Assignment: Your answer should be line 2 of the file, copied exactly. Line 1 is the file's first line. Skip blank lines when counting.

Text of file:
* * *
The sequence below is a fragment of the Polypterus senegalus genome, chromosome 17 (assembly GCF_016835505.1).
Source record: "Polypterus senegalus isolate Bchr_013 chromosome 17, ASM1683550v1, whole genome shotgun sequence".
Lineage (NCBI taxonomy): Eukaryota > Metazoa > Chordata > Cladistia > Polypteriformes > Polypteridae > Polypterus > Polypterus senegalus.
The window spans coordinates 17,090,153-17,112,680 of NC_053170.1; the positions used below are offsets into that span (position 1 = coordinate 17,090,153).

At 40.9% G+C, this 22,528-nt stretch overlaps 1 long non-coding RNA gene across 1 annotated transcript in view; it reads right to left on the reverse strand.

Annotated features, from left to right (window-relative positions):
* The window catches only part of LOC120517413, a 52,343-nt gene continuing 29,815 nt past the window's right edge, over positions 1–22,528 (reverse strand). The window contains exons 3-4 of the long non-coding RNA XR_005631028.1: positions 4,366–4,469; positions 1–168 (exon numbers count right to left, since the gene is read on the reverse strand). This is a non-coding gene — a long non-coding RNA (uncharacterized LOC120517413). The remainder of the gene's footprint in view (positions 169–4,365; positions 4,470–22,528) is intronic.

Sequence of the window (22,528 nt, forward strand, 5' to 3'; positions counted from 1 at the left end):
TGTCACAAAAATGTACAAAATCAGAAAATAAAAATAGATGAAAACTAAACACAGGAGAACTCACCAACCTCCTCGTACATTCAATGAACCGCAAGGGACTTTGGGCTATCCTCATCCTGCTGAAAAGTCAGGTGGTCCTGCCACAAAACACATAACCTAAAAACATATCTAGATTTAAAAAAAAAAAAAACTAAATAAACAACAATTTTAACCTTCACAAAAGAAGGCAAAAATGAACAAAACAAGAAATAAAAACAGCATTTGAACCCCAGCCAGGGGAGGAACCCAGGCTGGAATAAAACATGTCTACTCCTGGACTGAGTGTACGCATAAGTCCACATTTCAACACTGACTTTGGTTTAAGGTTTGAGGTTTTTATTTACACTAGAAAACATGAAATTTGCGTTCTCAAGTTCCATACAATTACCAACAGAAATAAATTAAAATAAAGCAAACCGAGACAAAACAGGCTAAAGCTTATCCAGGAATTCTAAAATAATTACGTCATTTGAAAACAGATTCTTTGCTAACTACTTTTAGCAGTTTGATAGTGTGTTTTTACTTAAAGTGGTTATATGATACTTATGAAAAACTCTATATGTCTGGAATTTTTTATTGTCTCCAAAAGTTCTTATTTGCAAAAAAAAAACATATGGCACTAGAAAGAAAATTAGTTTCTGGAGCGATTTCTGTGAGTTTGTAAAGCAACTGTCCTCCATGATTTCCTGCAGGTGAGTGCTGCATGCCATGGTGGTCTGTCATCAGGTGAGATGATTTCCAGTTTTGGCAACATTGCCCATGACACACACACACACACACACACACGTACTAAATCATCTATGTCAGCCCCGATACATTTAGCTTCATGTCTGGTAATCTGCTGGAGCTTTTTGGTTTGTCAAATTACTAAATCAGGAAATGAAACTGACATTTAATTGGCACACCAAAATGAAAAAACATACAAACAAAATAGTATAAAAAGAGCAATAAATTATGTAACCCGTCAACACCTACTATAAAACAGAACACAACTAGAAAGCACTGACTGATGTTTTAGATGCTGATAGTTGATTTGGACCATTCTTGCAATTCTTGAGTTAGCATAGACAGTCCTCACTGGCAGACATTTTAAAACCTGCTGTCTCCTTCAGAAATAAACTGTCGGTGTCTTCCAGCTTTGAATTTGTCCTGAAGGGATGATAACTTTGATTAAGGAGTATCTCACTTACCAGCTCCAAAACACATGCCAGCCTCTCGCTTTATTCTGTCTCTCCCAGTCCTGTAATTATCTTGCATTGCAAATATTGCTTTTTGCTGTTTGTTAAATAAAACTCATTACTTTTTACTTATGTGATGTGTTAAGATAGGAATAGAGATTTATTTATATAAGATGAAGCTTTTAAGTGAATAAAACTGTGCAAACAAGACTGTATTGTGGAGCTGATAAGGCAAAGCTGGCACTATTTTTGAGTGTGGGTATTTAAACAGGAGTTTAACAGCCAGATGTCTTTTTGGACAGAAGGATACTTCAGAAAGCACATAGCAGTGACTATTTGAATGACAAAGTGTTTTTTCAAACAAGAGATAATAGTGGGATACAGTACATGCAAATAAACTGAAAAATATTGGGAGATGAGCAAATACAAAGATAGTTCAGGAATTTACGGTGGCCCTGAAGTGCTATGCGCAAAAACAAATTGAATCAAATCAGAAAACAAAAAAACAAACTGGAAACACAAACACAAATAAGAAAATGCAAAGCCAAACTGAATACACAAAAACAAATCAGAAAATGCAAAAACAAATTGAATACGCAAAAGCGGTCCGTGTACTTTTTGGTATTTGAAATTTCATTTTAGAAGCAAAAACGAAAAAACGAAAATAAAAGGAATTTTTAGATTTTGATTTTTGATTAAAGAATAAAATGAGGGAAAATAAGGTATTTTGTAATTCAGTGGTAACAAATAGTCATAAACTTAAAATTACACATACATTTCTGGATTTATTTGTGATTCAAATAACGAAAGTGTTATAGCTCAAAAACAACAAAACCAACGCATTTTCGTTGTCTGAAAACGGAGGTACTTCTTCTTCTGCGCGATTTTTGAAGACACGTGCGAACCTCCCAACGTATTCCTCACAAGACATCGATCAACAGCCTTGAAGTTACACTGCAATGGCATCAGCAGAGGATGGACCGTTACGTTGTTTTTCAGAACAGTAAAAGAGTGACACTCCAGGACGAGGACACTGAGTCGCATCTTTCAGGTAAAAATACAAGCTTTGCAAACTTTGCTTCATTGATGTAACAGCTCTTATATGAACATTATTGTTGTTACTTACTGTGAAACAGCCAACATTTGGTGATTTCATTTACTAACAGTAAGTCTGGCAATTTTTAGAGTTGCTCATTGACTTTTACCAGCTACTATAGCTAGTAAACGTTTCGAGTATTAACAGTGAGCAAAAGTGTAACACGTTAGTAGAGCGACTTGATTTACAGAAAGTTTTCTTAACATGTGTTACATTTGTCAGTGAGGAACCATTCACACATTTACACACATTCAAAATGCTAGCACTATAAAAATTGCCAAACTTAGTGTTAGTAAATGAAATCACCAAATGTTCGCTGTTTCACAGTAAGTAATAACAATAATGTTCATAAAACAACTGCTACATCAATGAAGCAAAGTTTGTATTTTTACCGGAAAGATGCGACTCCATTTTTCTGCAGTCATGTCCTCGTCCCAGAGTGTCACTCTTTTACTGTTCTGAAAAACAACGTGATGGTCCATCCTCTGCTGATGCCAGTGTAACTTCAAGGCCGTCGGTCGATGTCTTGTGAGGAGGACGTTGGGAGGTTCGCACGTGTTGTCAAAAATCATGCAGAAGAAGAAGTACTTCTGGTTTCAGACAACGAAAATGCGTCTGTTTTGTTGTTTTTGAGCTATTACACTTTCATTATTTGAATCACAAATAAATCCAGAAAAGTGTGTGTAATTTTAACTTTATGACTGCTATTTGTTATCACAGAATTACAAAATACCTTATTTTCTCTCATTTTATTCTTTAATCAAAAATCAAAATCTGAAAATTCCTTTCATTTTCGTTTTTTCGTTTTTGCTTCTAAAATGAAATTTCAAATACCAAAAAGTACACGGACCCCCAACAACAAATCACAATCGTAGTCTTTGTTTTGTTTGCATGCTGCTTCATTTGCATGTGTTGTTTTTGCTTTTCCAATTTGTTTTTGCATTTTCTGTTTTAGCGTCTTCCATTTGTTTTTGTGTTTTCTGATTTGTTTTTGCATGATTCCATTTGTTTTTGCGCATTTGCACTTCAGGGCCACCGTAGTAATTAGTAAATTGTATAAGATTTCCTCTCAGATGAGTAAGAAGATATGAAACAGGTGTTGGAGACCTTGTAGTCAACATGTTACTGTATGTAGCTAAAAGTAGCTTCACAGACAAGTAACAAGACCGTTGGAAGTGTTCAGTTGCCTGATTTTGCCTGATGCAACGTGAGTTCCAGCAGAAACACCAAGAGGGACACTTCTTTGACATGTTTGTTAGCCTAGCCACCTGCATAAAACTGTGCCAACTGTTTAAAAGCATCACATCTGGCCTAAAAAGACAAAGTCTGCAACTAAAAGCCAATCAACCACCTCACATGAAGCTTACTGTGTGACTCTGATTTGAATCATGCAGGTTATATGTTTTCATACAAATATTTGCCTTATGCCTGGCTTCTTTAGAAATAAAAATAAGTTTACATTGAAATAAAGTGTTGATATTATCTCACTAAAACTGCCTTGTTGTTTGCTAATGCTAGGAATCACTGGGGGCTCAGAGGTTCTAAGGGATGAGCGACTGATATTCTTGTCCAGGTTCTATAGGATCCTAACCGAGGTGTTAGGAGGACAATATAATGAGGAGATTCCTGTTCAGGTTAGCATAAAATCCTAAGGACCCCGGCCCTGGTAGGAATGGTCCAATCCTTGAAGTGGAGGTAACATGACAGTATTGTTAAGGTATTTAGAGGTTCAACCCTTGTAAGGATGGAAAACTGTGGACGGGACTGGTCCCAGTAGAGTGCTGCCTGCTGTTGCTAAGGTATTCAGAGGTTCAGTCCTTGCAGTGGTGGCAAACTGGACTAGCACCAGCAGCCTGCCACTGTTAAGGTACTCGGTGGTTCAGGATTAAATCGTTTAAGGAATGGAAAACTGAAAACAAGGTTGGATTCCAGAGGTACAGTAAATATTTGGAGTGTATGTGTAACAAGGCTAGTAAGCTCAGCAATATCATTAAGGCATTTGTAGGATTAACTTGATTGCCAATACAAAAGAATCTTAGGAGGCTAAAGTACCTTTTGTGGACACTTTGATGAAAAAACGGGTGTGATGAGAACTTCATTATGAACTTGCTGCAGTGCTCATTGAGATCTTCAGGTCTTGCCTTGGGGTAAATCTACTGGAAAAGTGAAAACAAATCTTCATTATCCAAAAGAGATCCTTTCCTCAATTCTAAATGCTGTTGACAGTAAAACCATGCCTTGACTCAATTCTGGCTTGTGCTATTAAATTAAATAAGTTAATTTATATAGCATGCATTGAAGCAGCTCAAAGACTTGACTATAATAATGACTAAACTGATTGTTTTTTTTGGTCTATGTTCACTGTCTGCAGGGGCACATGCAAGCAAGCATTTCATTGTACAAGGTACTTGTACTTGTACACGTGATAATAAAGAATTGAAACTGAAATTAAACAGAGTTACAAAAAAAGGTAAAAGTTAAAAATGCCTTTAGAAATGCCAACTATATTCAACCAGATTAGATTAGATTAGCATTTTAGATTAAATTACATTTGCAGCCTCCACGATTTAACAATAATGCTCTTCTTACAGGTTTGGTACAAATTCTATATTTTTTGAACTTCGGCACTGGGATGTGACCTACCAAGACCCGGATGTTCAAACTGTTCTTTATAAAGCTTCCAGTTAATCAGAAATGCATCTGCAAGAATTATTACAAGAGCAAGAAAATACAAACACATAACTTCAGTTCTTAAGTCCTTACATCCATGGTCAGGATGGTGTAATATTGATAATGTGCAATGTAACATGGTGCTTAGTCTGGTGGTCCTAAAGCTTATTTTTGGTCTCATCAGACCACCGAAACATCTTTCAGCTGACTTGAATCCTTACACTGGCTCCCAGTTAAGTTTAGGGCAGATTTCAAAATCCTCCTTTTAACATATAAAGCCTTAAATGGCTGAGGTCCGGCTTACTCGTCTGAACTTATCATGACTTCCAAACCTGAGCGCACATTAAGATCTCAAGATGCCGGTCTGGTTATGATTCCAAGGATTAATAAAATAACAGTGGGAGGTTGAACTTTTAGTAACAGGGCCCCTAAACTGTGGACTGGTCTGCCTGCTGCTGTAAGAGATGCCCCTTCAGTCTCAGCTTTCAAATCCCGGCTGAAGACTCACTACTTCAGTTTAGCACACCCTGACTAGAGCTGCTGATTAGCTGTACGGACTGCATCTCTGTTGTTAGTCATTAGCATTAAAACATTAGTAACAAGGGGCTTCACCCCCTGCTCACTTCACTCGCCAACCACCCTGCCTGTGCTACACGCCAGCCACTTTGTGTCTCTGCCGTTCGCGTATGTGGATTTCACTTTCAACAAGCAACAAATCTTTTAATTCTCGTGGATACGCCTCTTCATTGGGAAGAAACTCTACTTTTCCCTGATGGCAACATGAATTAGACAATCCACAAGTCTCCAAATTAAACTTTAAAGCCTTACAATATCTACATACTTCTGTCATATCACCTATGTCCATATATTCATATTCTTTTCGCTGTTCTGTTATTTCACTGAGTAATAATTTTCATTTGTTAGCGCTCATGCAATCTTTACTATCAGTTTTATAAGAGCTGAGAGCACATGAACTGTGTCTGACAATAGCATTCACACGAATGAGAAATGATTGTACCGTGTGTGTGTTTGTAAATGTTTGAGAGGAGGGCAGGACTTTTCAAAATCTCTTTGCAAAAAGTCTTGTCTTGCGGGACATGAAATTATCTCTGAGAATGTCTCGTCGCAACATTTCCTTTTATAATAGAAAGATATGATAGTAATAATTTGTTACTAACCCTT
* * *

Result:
Source record: "Polypterus senegalus isolate Bchr_013 chromosome 17, ASM1683550v1, whole genome shotgun sequence".